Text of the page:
Fabry disease is rather easy to test for and diagnose, yet there continues to be limited awareness about the disease. Fabry Australia, a FIN member , is on a quest to place it on the national agenda. Sheridan Campbell explains how her organisation raises awareness. 


Oftentimes people exhibit symptoms for many years, without anyone, such as a physician, linking them to Fabry. A test is therefore not proposed, and the disease remains hidden. However, if and when a diagnosis is made, family members are more likely to recognise symptoms in others. Fabry can be genetic, and chances are that more than one member of the family is a patient.

The challenge then lies in spreading awareness so that individuals can get access to testing, proper diagnoses and the follow-up care they require. This is precisely where FIN’s strength resides, according to Fabry Australia.

“I value FIN’s information. Especially when I want to get a better idea of what’s happening on that larger world stage,“ says Sheridan Campbell of Fabry Australia


Organisations supporting Fabry patients, like Fabry Australia, come together every year in FIN’s Fabry Expert Meeting to build a more robust network. Experts can also attend virtually, so distance is no issue. Collective thinking allows organisations worldwide to grow, share experiences, and improve their knowledge. Together, these organisations create a better future for people with Fabry.

Furthermore, Fabry Australia lobbies for better access to treatment and medical services, which are funded by the government. Fabry Australia has published and submitted a white paper to the Life Saving Drugs Program (LSDP), a government program that funds treatments for rare diseases. The white paper describes the symptoms associated with Fabry disease and what the patient should and shouldn’t do. This data is all backed up with solid research. Fabry Australia advocates for an update of the guidelines in their whitepaper.  The government has responded agreeably to this proposal and decided that these guidelines should be updated. Fabry Australia is now waiting for the final decision of the policymakers. With new policies, there is an increased chance that Fabry patients can be better supported in the future.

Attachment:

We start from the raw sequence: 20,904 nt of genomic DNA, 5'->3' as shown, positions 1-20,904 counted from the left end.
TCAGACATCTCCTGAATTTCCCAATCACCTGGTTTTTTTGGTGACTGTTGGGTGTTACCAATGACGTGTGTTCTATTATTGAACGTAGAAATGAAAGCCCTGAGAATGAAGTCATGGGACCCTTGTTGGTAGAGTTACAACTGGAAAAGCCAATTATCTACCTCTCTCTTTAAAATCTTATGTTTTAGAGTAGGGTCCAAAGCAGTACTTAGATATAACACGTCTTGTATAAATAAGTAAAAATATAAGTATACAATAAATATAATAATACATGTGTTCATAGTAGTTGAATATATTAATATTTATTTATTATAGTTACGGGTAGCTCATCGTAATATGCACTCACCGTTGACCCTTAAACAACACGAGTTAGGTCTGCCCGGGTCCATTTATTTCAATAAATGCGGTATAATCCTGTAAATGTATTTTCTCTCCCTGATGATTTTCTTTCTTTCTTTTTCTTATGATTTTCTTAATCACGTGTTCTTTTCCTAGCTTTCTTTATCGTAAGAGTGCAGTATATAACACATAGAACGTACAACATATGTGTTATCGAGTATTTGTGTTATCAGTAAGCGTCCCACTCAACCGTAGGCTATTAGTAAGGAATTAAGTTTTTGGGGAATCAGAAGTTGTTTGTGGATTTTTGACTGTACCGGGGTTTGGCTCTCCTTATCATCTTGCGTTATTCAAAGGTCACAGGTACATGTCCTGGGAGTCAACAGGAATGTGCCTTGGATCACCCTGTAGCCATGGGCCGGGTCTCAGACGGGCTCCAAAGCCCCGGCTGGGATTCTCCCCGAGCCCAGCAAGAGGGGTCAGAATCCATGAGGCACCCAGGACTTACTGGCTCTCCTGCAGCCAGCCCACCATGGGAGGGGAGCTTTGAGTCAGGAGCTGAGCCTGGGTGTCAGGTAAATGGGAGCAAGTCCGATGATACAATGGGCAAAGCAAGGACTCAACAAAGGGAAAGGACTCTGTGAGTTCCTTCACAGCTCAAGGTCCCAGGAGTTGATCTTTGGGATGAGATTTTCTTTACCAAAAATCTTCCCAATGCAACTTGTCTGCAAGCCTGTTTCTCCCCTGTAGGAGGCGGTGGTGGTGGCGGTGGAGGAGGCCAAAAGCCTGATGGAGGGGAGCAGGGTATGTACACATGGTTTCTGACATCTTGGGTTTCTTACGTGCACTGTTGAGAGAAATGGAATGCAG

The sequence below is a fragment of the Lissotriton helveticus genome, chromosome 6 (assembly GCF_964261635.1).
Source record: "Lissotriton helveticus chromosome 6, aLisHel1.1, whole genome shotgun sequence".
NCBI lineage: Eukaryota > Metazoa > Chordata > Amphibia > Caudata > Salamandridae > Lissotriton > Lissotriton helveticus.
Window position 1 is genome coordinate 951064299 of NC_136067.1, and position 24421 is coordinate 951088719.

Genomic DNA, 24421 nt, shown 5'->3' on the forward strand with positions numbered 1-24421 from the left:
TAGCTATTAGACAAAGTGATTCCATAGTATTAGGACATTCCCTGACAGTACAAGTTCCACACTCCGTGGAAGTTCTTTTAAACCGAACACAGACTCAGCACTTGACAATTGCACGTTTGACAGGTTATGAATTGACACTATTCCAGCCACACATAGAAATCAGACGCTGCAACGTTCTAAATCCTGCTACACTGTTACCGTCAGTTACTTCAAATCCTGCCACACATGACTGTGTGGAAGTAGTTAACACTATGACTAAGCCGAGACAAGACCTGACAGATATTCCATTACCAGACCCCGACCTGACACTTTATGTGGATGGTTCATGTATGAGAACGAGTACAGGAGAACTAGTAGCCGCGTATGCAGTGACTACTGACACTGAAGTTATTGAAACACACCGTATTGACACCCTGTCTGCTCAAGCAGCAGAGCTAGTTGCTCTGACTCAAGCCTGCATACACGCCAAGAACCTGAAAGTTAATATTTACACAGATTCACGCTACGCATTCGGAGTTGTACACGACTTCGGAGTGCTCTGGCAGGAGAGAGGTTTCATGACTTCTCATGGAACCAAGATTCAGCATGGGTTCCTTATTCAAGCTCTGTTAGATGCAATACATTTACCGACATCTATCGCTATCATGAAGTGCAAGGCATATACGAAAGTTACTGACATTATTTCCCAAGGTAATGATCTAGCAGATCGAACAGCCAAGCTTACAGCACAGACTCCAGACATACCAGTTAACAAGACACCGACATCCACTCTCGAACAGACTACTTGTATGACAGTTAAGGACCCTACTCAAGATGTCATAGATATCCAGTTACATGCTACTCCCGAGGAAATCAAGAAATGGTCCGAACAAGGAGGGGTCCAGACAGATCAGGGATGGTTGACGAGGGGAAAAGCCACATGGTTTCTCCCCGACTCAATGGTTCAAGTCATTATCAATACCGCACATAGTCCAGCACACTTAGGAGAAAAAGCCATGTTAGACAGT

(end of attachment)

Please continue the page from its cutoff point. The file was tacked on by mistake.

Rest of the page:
“Making Fabry disease visible in Google search results as an average disease, is a small victory for us,” says Sheridan Campbell of Fabry Australia


Fabry Australia has a talent for creating and distributing online campaigns. “In 2022, we shared the ‘Cool down Fabry’ campaign from FIN. We also worked together with Optometry Australia, because we wanted to increase the awareness of Fabry disease to the optometrists,” says Campbell. “For International Rare Disease day we also promoted  ‘Be rare. Be you’, a  campaign by the Canadian Fabry Association.”  Sharing these stories gives other organisations a good idea of how to create a successful campaign. “You learn from each other’s wisdom and from each other’s aberrations. Most importantly, the Fabry International Network brings everyone together and forms an international unit.”